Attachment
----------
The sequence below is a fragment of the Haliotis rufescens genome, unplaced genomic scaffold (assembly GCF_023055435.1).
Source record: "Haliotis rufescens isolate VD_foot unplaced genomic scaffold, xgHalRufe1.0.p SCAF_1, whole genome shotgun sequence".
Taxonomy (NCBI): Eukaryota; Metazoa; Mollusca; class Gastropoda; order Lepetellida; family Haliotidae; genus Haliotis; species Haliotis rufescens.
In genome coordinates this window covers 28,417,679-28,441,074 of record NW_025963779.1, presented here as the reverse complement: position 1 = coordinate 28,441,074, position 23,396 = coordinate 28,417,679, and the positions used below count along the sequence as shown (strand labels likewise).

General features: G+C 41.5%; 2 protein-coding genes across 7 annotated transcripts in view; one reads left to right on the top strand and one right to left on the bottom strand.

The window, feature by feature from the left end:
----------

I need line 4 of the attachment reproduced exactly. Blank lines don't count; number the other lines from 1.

In genome coordinates this window covers 28,417,679-28,441,074 of record NW_025963779.1, presented here as the reverse complement: position 1 = coordinate 28,441,074, position 23,396 = coordinate 28,417,679, and the positions used below count along the sequence as shown (strand labels likewise).